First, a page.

In 2012 I had to say good-bye to a friend.

But not just any old pal.

A four-legged, tan, with pronounced under bite, charming, crowd-pleasing, entertaining canine I named Ripley.

In August 1997 he showed up in my driveway, oil dripping from my car that he was hiding under as if to say, “I’m home.”

When I was forced to bid him farewell, he was blind, deaf, had suffered two seizures, endured a liver condition on medication, but never lost his spunk, sense of smell, adventure, or fearlessness. Though he didn’t live in pain, his body had been through a lot.

The only difference was his body was ready to rest.

He knew certain words – his favorites – ‘hamburger,’ ‘chicken’, (which he loved), ‘treat’, ‘walk’, ‘park’, ‘your store’ (Petsmart, where he’d ride in the cart), ‘rice’, and ‘daddy’ (my late boyfriend Ruben passed away from liver cancer in 2005 and they were buddies); among others.

I had a lot of nicknames for Ripley – Ripper, Rip, Rip n’ Run, Ripple, Ripster; etc.

Then a restaurant opened up a few years ago in my neighborhood called Old Rip’s. I had to take a picture of that. Ruben would’ve gotten a kick out of that.

Before Ripley went blind, I used to take him through the fast food drive-thru and we’d share a burger, because, with his liver condition, it was one of the few things he could have. He’d get to where he’d bark at the drive-thru pick-up window as if telling them to hurry.

One time we went through the bank drive-thru and he did the same thing, not realizing there was no food to be served there!

When Ripley could see and hear every week we’d go to Petsmart and he’d ride in the cart, standing on his hind legs.

Once a customer, stopped us and said to him in the most Southern drawl, “Are you the little navigator?” Kids always wanted to pet him.

Every time we pulled into the Petsmart parking lot, Ripley knew we were at HIS store and he’d start barking and going crazy. I’d say to him over and over, “Are we are your store?” “Where are we, boy?” “Where are we?”

There was a sales associate there who’s gone now that always gave him extra attention and never forgot his name. I gave her a Christmas card every year.

Ripley went to the same groomer for years, Petlocks Grooming in Fort Worth, and all the groomers loved him. They took special care with him in later years when his health wasn’t so good. He loved them all, too, and one of them pet sat for me a couple of times. That was another place that when we pulled into the parking lot he couldn’t wait to get out of the car, except for a couple of times when he’d decide to be stubborn and hide in the floorboard.

Ripley and my late boyfriend Ruben had a special bond. Ruben taught him tricks, bathed him, and Ripley would watch him work on cars, something Ruben did on the side to make extra money. Ruben used to sing to Ripley that Neil Young song, “Old Man Look at My Life” because Ruben said they were both old. Ruben worked the graveyard shift so sometimes I’d bring Ripley to work to see him and Ruben would dig through his lunch cooler and find a treat he could eat.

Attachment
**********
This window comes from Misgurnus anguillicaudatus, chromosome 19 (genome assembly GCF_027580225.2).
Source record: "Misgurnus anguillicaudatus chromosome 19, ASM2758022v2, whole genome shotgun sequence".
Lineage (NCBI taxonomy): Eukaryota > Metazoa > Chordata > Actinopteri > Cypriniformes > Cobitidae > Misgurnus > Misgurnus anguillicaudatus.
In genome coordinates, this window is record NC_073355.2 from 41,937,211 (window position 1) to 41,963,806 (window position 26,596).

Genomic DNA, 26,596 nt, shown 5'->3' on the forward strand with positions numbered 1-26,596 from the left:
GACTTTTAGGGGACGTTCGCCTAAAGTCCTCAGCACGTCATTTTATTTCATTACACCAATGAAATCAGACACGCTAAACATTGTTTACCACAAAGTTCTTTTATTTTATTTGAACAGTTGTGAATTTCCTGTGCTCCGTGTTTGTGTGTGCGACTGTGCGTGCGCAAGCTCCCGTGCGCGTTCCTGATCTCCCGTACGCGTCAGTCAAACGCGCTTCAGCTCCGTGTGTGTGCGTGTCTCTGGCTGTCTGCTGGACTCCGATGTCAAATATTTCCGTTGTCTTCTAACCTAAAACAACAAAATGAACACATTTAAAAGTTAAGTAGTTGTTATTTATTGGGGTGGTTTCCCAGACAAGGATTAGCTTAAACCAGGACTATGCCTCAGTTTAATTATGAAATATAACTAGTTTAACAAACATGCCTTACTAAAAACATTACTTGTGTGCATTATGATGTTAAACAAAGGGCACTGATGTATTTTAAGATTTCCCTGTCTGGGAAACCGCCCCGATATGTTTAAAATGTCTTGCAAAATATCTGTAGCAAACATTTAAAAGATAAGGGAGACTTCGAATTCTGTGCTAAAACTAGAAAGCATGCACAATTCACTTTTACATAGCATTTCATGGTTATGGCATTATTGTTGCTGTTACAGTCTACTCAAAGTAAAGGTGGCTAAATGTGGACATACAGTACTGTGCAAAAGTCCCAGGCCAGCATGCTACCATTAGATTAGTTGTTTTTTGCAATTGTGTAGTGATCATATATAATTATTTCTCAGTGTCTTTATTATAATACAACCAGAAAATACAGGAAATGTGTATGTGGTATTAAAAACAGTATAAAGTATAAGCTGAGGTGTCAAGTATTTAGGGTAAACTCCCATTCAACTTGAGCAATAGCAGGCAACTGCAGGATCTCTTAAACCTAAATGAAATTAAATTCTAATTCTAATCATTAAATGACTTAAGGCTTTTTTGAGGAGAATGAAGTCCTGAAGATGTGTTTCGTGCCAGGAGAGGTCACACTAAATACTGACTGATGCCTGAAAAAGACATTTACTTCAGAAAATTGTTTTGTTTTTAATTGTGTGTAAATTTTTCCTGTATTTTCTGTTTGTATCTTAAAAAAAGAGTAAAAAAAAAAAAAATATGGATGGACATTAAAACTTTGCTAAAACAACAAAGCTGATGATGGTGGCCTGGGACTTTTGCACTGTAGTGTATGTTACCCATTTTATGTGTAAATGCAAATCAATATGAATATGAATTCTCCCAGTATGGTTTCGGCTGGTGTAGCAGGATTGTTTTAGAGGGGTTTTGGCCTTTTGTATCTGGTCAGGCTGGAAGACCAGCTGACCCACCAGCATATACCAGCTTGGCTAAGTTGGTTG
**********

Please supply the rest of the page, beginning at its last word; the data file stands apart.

Ruben got a kick out of Ripley one night (among many other times) because he took him down to see the work guard dogs and Ripley, only weighing 15 pounds, actually scared THOSE dogs because of his under bite even though Ripley was not vicious at all!

When Ruben died it was hard on Ripley for a long time and Ripley and I would always attend some cancer fundraisers to memorialize him.

Ripley had the funniest habits. One of them was this spinning routine on the couch after a bath that I always wanted to capture on video and send in to “America’s Funniest Videos.”

I only saw three dogs that looked like Ripley because he was so unusual looking. He was a Pug/Jack Russell/Yellow Lab (a miniature Yellow Lab). His first vet had never seen anything like him and you couldn’t find him in a book. I always wanted to be able to find his parents just to see what created him!

Once, when I was pregnant, a friend of mine had him at her house temporarily and he got out of her yard during the late afternoon. Another friend of mine and I went looking for him that night and walked all over distributing fliers. Later someone called me and said they found him. We found Ripley tied up in the backyard, unharmed, just happy to see us. The guy who found him was passed out drunk in his house. I left him a thank you note and compensation. I was just so happy to have my dog back!

It’s incredibly hard to sum up a senior dog’s life in just a couple of pages when he touched as many people’s lives as a person would.

A brief vignette of Ripley’s story was published in Reader’s Digest one year when he was alive but his life was so big and beautiful that it will stay with me forever.


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